Autonomy of RBI

This refers to ‘Dealing with govt control over central banks’ (April 1). It is crucial to consider the words of James Freeman Clarke, “A politician thinks of the next election; a statesman thinks of the next generation.” In this context, replacing “statesman” with “RBI” would be fitting.

It prompts reflection on whether the RBI possesses the necessary autonomy to formulate monetary policies geared towards the long-term stability of the economy. Fiscal and monetary policies function as the two wheels of an economy, with the government primarily responsible for fiscal policies.

Collaboration between the government and the RBI is essential to ensure growth and control inflation. However, over time, there has been increasing reliance by the Central Government on the RBI, whether for borrowing needs or financial support. Even in managing borrowing costs, the Central Government often looks to the RBI to adjust short- and long-term interest rates. A pertinent question arises: do these actions compromise the independence of regulatory institutions like the RBI?

Srinivasan Velamur


Different objectives

The scope, objectives and the ambit of both the RBI and the government are different. While the former focuses more on long term financial stability through manoeuvring of the interest rates periodically and in designing various measures in channelising the funds flow between banks and the borrowers, the latter is more concerned about political gains on introduction of few measures routed through the former. With the Centre aiming to push India to reach the coveted position of third largest economy, it is time that required strength is built in lifting the administration of the RBI to greater heights.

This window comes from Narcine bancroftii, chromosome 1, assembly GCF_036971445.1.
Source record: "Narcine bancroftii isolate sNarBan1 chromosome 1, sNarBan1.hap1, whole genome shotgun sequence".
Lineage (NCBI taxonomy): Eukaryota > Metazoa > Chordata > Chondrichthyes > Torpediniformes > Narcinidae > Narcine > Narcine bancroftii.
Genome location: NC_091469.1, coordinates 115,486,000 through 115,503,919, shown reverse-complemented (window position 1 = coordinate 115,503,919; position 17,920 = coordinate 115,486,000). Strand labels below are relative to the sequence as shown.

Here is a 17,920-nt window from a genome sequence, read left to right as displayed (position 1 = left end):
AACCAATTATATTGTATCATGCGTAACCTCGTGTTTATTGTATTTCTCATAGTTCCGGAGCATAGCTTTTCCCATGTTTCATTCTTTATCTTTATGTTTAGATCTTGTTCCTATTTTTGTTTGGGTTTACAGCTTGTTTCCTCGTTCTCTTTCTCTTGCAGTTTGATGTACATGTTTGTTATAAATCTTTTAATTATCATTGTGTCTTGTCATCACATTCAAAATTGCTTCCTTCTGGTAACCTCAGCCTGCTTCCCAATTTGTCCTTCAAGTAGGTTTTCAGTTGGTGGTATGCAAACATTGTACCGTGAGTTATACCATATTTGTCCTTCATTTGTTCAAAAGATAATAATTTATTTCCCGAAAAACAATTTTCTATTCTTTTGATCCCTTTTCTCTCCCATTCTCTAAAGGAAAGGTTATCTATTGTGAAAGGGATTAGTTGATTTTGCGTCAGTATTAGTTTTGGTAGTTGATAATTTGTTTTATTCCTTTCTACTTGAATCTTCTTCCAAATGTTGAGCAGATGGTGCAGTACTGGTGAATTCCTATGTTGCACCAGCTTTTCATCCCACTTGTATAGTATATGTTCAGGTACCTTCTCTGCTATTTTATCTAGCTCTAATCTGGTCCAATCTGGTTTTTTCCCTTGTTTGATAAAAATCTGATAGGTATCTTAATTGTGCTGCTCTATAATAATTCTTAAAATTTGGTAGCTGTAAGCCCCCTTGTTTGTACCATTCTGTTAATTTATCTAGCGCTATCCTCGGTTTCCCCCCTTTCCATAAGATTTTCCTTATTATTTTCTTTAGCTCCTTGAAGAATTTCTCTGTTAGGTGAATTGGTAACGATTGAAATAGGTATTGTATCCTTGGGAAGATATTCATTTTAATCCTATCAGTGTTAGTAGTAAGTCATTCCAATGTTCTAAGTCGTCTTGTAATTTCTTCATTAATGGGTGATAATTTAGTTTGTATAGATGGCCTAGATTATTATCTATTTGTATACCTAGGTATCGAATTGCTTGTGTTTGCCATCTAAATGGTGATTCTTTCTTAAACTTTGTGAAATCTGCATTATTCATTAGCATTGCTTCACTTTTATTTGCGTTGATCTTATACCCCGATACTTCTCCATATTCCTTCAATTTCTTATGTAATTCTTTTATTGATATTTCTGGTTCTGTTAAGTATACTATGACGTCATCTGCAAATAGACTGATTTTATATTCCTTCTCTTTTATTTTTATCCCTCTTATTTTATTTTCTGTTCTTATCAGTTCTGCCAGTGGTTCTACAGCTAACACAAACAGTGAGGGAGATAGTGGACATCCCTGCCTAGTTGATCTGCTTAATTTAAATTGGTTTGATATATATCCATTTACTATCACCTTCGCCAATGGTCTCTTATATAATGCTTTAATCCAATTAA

RV Baskaran


Election tourism

Apropos ‘A pitch for election tourism’ (April 1), indeed this will help foreigners know about the various aspects of parliamentary election held in India. Right from filing nomination till the end of the election, foreigners could observe various campaigning strategies by the candidates and how they reach the people with their party’s manifestos.

Also, election tourism could include visits to historical places of prominence.

NR Nagarajan

Sivakasi, TN

Rainwater harvesting

The acute drinking water crisis in Bengaluru, highlighted by a shortage of about 2000 million litres per day, underscores the urgency of adopting sustainable water management practices like rainwater harvesting (RWH).

Despite mandates like the BWSSB Amendment Bill 2021, RWH adoption remains low. Offering tax incentives for RWH systems could incentivise citizens, aligning with calls for greater awareness of RWH’s long-term benefits. Emulating Odisha’s subsidy model could further bolster adoption rates statewide, conserving groundwater and enhancing environmental sustainability.

With concerted efforts, Bengaluru can mitigate its water crisis by RWH and can contribute to sustainable water management, ensuring a more resilient future.

Vijaykumar HK

Raichur, Karnataka